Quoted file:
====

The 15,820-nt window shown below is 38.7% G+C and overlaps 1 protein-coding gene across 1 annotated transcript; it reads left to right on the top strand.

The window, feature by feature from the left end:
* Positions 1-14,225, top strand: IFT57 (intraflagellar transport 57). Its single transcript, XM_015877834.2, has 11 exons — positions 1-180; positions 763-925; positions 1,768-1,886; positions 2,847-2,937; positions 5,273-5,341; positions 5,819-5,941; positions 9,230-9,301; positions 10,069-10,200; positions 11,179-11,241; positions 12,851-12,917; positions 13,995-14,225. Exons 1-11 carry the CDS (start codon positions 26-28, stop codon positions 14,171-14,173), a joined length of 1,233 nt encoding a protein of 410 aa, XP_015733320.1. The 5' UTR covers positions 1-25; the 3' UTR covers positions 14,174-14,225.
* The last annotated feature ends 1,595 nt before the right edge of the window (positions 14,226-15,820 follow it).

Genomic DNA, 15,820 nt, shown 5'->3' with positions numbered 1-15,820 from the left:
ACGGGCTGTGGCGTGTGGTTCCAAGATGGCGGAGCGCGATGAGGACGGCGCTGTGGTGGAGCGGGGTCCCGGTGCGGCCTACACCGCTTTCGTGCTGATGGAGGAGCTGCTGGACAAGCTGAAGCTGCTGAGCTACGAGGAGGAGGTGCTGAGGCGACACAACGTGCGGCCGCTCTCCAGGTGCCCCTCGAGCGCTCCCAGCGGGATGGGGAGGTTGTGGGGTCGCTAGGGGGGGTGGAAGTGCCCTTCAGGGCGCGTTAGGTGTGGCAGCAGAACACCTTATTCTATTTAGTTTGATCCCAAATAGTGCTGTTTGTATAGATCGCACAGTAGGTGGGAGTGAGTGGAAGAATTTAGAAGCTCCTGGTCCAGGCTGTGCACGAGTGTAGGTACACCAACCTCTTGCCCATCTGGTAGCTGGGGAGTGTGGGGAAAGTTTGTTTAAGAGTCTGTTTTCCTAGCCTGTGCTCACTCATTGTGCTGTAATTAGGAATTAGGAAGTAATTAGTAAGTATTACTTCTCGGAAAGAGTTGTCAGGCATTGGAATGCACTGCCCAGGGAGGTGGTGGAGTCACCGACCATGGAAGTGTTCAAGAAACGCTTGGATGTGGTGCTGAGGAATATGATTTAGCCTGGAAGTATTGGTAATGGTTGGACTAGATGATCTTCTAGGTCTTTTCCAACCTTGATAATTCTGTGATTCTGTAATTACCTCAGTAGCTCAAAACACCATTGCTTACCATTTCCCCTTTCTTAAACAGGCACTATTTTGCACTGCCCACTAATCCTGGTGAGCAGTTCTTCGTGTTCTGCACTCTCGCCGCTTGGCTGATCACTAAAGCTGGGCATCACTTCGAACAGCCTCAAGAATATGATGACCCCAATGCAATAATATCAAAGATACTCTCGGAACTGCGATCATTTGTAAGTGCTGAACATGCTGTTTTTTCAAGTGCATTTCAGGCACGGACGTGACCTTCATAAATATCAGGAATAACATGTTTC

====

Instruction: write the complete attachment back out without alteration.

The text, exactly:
The 15,820-nt window shown below is 38.7% G+C and overlaps 1 protein-coding gene across 1 annotated transcript; it reads left to right on the top strand.

The window, feature by feature from the left end:
* Positions 1-14,225, top strand: IFT57 (intraflagellar transport 57). Its single transcript, XM_015877834.2, has 11 exons — positions 1-180; positions 763-925; positions 1,768-1,886; positions 2,847-2,937; positions 5,273-5,341; positions 5,819-5,941; positions 9,230-9,301; positions 10,069-10,200; positions 11,179-11,241; positions 12,851-12,917; positions 13,995-14,225. Exons 1-11 carry the CDS (start codon positions 26-28, stop codon positions 14,171-14,173), a joined length of 1,233 nt encoding a protein of 410 aa, XP_015733320.1. The 5' UTR covers positions 1-25; the 3' UTR covers positions 14,174-14,225.
* The last annotated feature ends 1,595 nt before the right edge of the window (positions 14,226-15,820 follow it).

Genomic DNA, 15,820 nt, shown 5'->3' with positions numbered 1-15,820 from the left:
ACGGGCTGTGGCGTGTGGTTCCAAGATGGCGGAGCGCGATGAGGACGGCGCTGTGGTGGAGCGGGGTCCCGGTGCGGCCTACACCGCTTTCGTGCTGATGGAGGAGCTGCTGGACAAGCTGAAGCTGCTGAGCTACGAGGAGGAGGTGCTGAGGCGACACAACGTGCGGCCGCTCTCCAGGTGCCCCTCGAGCGCTCCCAGCGGGATGGGGAGGTTGTGGGGTCGCTAGGGGGGGTGGAAGTGCCCTTCAGGGCGCGTTAGGTGTGGCAGCAGAACACCTTATTCTATTTAGTTTGATCCCAAATAGTGCTGTTTGTATAGATCGCACAGTAGGTGGGAGTGAGTGGAAGAATTTAGAAGCTCCTGGTCCAGGCTGTGCACGAGTGTAGGTACACCAACCTCTTGCCCATCTGGTAGCTGGGGAGTGTGGGGAAAGTTTGTTTAAGAGTCTGTTTTCCTAGCCTGTGCTCACTCATTGTGCTGTAATTAGGAATTAGGAAGTAATTAGTAAGTATTACTTCTCGGAAAGAGTTGTCAGGCATTGGAATGCACTGCCCAGGGAGGTGGTGGAGTCACCGACCATGGAAGTGTTCAAGAAACGCTTGGATGTGGTGCTGAGGAATATGATTTAGCCTGGAAGTATTGGTAATGGTTGGACTAGATGATCTTCTAGGTCTTTTCCAACCTTGATAATTCTGTGATTCTGTAATTACCTCAGTAGCTCAAAACACCATTGCTTACCATTTCCCCTTTCTTAAACAGGCACTATTTTGCACTGCCCACTAATCCTGGTGAGCAGTTCTTCGTGTTCTGCACTCTCGCCGCTTGGCTGATCACTAAAGCTGGGCATCACTTCGAACAGCCTCAAGAATATGATGACCCCAATGCAATAATATCAAAGATACTCTCGGAACTGCGATCATTTGTAAGTGCTGAACATGCTGTTTTTTCAAGTGCATTTCAGGCACGGACGTGACCTTCATAAATATCAGGAATAACATGTTTC